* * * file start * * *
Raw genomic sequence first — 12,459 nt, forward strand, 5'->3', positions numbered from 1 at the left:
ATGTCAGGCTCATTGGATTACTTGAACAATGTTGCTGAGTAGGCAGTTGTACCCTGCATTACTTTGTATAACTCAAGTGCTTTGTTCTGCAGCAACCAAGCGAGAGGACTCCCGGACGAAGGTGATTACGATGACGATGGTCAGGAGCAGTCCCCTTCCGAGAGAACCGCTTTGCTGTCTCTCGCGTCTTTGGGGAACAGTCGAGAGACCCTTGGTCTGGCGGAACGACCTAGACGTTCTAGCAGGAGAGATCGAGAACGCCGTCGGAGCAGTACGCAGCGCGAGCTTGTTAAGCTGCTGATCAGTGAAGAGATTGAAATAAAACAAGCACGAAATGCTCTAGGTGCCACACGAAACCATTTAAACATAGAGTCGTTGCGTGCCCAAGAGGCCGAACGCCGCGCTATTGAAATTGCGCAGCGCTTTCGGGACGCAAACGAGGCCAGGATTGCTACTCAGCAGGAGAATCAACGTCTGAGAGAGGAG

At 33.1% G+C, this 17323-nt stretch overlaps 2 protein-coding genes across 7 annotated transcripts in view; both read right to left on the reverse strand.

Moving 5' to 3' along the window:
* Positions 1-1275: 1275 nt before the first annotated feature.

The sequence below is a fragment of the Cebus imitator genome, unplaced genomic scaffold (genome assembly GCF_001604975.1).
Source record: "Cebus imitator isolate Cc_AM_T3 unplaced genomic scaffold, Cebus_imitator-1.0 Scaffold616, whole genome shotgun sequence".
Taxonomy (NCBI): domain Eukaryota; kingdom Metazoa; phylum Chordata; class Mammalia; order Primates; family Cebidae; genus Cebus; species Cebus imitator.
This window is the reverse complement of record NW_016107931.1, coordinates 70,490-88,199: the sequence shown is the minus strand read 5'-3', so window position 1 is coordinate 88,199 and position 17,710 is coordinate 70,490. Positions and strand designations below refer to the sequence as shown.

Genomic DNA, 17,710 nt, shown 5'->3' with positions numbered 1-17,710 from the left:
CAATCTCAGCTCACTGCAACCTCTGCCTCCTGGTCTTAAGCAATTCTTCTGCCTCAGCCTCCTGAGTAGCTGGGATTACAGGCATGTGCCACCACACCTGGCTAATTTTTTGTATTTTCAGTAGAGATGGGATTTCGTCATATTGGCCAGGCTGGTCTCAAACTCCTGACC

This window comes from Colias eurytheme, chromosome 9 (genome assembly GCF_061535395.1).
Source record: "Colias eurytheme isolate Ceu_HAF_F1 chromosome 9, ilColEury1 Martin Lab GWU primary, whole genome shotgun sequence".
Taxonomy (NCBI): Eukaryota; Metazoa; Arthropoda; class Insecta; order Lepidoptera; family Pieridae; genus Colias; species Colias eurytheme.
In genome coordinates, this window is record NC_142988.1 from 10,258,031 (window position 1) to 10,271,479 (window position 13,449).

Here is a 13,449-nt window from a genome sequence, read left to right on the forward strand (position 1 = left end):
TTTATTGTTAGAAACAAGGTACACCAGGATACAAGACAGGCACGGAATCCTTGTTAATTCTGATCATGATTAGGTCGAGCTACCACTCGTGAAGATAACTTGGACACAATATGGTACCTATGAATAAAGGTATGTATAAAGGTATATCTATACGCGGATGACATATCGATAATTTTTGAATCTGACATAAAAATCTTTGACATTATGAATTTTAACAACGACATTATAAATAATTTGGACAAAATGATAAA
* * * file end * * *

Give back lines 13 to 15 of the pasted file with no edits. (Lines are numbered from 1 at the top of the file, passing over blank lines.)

Source record: "Colias eurytheme isolate Ceu_HAF_F1 chromosome 9, ilColEury1 Martin Lab GWU primary, whole genome shotgun sequence".
Taxonomy (NCBI): Eukaryota; Metazoa; Arthropoda; class Insecta; order Lepidoptera; family Pieridae; genus Colias; species Colias eurytheme.
In genome coordinates, this window is record NC_142988.1 from 10,258,031 (window position 1) to 10,271,479 (window position 13,449).